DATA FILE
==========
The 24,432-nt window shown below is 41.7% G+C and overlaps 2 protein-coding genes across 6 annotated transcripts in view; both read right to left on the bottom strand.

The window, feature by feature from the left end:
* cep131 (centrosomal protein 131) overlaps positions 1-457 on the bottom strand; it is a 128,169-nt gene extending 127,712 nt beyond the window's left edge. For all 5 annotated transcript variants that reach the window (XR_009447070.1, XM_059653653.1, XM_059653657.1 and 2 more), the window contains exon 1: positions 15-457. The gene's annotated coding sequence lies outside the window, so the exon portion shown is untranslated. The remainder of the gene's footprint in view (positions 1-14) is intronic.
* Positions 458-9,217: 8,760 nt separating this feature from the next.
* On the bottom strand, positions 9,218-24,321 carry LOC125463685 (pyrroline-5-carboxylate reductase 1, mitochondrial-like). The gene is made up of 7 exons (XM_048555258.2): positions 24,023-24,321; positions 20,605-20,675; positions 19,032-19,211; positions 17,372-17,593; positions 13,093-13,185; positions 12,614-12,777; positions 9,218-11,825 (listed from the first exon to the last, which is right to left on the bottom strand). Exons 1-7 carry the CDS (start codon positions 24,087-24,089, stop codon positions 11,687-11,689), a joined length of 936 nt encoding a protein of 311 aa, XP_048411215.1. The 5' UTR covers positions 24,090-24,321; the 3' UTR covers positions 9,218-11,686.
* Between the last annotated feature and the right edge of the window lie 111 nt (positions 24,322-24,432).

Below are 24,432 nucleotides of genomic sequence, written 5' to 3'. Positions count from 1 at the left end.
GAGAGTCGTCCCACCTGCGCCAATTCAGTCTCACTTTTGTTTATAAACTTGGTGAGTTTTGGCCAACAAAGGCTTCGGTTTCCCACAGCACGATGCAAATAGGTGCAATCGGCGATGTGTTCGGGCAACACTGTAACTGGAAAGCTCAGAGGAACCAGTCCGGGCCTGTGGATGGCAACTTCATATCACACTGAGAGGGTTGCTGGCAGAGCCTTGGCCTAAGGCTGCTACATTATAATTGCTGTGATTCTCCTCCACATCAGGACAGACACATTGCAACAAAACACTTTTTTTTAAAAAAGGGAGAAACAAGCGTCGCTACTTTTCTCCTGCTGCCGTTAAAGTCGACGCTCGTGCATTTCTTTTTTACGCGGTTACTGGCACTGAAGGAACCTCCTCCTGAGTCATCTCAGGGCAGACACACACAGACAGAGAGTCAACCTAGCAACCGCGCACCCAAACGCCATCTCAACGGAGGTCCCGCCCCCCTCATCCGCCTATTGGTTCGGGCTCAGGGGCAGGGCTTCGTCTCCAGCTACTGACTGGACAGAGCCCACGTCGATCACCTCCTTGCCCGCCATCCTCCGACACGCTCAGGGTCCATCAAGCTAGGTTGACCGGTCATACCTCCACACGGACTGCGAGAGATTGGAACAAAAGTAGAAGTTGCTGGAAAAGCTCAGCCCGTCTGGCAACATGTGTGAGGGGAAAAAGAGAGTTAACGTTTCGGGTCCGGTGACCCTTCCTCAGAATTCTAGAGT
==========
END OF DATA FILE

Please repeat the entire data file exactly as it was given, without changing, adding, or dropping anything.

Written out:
The 24,432-nt window shown below is 41.7% G+C and overlaps 2 protein-coding genes across 6 annotated transcripts in view; both read right to left on the bottom strand.

The window, feature by feature from the left end:
* cep131 (centrosomal protein 131) overlaps positions 1-457 on the bottom strand; it is a 128,169-nt gene extending 127,712 nt beyond the window's left edge. For all 5 annotated transcript variants that reach the window (XR_009447070.1, XM_059653653.1, XM_059653657.1 and 2 more), the window contains exon 1: positions 15-457. The gene's annotated coding sequence lies outside the window, so the exon portion shown is untranslated. The remainder of the gene's footprint in view (positions 1-14) is intronic.
* Positions 458-9,217: 8,760 nt separating this feature from the next.
* On the bottom strand, positions 9,218-24,321 carry LOC125463685 (pyrroline-5-carboxylate reductase 1, mitochondrial-like). The gene is made up of 7 exons (XM_048555258.2): positions 24,023-24,321; positions 20,605-20,675; positions 19,032-19,211; positions 17,372-17,593; positions 13,093-13,185; positions 12,614-12,777; positions 9,218-11,825 (listed from the first exon to the last, which is right to left on the bottom strand). Exons 1-7 carry the CDS (start codon positions 24,087-24,089, stop codon positions 11,687-11,689), a joined length of 936 nt encoding a protein of 311 aa, XP_048411215.1. The 5' UTR covers positions 24,090-24,321; the 3' UTR covers positions 9,218-11,686.
* Between the last annotated feature and the right edge of the window lie 111 nt (positions 24,322-24,432).

Below are 24,432 nucleotides of genomic sequence, written 5' to 3'. Positions count from 1 at the left end.
GAGAGTCGTCCCACCTGCGCCAATTCAGTCTCACTTTTGTTTATAAACTTGGTGAGTTTTGGCCAACAAAGGCTTCGGTTTCCCACAGCACGATGCAAATAGGTGCAATCGGCGATGTGTTCGGGCAACACTGTAACTGGAAAGCTCAGAGGAACCAGTCCGGGCCTGTGGATGGCAACTTCATATCACACTGAGAGGGTTGCTGGCAGAGCCTTGGCCTAAGGCTGCTACATTATAATTGCTGTGATTCTCCTCCACATCAGGACAGACACATTGCAACAAAACACTTTTTTTTAAAAAAGGGAGAAACAAGCGTCGCTACTTTTCTCCTGCTGCCGTTAAAGTCGACGCTCGTGCATTTCTTTTTTACGCGGTTACTGGCACTGAAGGAACCTCCTCCTGAGTCATCTCAGGGCAGACACACACAGACAGAGAGTCAACCTAGCAACCGCGCACCCAAACGCCATCTCAACGGAGGTCCCGCCCCCCTCATCCGCCTATTGGTTCGGGCTCAGGGGCAGGGCTTCGTCTCCAGCTACTGACTGGACAGAGCCCACGTCGATCACCTCCTTGCCCGCCATCCTCCGACACGCTCAGGGTCCATCAAGCTAGGTTGACCGGTCATACCTCCACACGGACTGCGAGAGATTGGAACAAAAGTAGAAGTTGCTGGAAAAGCTCAGCCCGTCTGGCAACATGTGTGAGGGGAAAAAGAGAGTTAACGTTTCGGGTCCGGTGACCCTTCCTCAGAATTCTAGAGT